I won’t waste your time telling you bacon is good. I mean, hi. You know bacon is good. Bacon in the oven, though? Bacon in the oven is GREAT. It’s easy and hands-off and consistent, and it works for a few or a crowd. Here's how to cook it.
We especially love thick-cut applewood smoked bacon, but it's hard to go too wrong.
Cooking bacon in the oven
Bacon in the oven doesn’t splatter all over the weird spaces between the burners that you just wiped down like five minutes ago. It doesn’t talk back while you cook it. It still makes your house smell like bacon, but somehow not for as long as the stovetop method. And it doesn’t need constant tending. It understands its place to the point of being almost too humble. You’ll want to reassure it. “You complete me,” you’ll almost feel the need to say.
Why cook bacon in the oven
Bacon in the oven is usually a good idea. Here’s why:
- It’s much more hands-off than stovetop cooking, leaving you free to flip pancakes, poach eggs, or sip a drink and chat.
- If you’re cooking bacon for a crowd, the oven can easily accommodate two pounds of bacon or more on two rimmed half-sheet pans.
- Bacon tends to cook nice and evenly in the oven
- Splattering is minimal, and any splatters are contained to the oven rather than the stovetop and countertop
- Somehow bacon in the oven makes the house smell like bacon in a good way, but not an overwhelming-all-week kind of way
Why not cook bacon in the oven
There are a few instances where it’s better to cook bacon in a nonstick pan like this one or this one. We rarely say “don’t use a cast iron pan,” but bacon cooks less evenly and can burn too quickly in spots when you use a heavy, heat-retaining pan like cast iron to make it.
Here are a couple of reasons we would choose not to cook bacon in the oven:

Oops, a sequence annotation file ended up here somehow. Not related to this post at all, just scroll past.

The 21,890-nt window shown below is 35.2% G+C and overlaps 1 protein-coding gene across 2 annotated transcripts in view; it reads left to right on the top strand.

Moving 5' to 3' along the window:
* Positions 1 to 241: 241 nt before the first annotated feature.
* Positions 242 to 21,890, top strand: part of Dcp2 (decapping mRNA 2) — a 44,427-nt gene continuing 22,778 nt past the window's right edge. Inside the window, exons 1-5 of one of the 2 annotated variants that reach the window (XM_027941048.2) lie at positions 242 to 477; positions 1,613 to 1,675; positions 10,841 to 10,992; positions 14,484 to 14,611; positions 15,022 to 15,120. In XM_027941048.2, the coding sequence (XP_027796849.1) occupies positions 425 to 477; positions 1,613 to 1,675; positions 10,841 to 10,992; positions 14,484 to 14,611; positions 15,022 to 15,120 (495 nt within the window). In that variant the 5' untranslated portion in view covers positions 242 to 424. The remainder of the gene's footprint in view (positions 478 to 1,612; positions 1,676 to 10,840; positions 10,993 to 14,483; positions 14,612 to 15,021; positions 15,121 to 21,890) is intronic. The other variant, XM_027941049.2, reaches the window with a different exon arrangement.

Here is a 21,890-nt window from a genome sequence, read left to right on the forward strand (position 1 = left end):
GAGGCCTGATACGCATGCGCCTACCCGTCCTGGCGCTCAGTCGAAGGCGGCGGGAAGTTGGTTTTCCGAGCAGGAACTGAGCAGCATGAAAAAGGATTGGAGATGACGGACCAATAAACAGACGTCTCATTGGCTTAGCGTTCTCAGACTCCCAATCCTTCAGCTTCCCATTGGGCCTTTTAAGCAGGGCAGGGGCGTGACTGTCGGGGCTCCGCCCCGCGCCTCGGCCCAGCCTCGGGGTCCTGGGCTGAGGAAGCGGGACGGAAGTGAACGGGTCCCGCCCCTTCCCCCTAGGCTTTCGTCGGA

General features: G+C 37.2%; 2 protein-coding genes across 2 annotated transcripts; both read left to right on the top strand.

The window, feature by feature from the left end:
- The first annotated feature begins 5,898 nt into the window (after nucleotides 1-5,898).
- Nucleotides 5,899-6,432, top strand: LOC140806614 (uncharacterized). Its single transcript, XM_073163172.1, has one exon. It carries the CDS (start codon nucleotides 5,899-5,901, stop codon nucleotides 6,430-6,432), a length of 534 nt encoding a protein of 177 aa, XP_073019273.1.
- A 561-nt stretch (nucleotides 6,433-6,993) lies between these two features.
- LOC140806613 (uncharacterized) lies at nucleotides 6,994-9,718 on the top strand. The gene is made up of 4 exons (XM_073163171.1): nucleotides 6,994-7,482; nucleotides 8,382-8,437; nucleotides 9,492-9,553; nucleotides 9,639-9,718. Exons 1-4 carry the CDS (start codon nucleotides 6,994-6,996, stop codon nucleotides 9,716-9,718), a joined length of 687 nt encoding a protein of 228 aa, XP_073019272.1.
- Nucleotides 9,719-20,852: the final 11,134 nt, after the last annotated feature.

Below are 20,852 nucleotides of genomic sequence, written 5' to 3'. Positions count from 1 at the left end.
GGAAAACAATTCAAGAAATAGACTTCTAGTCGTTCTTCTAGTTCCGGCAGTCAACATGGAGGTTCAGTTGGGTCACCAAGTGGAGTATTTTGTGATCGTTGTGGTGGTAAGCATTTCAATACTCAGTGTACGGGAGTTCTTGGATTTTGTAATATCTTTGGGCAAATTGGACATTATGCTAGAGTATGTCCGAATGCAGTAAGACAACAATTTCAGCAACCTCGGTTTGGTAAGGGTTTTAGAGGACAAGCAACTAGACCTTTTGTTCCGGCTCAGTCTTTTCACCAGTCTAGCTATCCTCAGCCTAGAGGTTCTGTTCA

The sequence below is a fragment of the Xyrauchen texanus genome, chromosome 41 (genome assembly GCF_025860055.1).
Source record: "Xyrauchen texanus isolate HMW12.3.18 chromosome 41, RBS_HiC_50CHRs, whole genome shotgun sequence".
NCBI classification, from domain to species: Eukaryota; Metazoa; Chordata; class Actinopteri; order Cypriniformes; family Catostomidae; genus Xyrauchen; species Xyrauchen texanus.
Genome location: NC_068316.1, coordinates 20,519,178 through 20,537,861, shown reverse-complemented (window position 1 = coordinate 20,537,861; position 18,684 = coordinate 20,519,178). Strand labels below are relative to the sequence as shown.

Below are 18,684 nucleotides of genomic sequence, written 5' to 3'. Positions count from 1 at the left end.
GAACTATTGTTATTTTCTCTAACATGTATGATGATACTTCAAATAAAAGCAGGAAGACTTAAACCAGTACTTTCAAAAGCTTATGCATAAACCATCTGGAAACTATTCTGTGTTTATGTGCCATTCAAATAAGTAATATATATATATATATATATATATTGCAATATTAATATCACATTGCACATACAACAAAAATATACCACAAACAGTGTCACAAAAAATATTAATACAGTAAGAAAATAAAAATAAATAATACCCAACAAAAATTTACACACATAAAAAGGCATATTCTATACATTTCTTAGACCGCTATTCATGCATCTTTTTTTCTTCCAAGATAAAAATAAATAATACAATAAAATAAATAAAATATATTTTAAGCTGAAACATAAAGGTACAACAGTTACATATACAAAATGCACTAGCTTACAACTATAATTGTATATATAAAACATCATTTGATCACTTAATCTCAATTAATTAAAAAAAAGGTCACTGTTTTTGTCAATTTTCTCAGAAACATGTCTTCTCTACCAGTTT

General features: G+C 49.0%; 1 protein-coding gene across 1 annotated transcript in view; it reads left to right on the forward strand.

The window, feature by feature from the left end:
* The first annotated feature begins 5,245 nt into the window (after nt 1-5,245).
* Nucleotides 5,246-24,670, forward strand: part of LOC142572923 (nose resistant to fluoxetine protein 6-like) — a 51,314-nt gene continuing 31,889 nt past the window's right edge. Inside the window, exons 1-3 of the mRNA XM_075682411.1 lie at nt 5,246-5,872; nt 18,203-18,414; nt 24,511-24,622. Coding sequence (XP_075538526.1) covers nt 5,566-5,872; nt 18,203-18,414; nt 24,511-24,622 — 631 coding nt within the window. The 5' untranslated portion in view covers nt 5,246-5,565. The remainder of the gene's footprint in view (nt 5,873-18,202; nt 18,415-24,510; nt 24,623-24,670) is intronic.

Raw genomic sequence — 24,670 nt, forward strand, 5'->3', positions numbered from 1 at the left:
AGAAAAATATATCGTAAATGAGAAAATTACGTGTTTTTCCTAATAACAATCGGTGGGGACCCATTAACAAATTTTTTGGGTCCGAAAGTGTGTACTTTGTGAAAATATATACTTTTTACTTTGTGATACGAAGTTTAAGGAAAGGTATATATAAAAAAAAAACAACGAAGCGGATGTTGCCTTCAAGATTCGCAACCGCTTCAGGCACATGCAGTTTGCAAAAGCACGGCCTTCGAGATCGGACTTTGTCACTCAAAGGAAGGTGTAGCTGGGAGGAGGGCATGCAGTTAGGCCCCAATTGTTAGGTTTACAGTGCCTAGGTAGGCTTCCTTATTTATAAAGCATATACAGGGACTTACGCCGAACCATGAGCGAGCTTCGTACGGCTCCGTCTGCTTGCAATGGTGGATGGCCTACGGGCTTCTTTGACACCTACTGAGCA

- If you’re only cooking a few slices, it’s not worth cranking up the oven.
- If you’re making a recipe that will use the bacon fat to cook another ingredient in the same pan right after (like this risotto)
Protips for cooking bacon in the oven
Cooking time will vary by thickness, so just watch ya bacon closely as it gets close to your desired doneness.
Using a piece of foil helps marginally with cleanup and also helps support the shape of thinner slices as they cook.
It's okay to overlap slices slightly when placing them on your rimmed sheet pan, since they'll shrink substantially during cooking. This is rare advice when roasting or baking, but it's better to crowd bacon a little so it cooks in plenty of its own fat like it would on the stovetop, rather than spacing it out anemically.
To make bacon for a bigger crowd, place two sheet pans on oven racks the top and bottom thirds of the oven, and simply swap the position of the baking sheets about halfway through cooking time.
There's truly no need to flip when cooking bacon in the oven.
- 1 pound thick-cut bacon
- Preheat oven to 375°F with a rack in the center.
- Line a rimmed half-sheet pan with aluminum foil. Arrange bacon in a single layer. (If you have to overlap the slices a little, it's okay — they'll shrink.)
- Bake for 15-20 minutes, more or less, until crisped to your liking. Watch carefully toward the end. Cooking time will vary depending on thickness.
- Drain on paper towels and serve.
To make bacon in the oven for a bigger crowd, double the recipe. Use two baking sheets, one in the top third and one in the bottom third of the oven. Switch pans halfway through baking.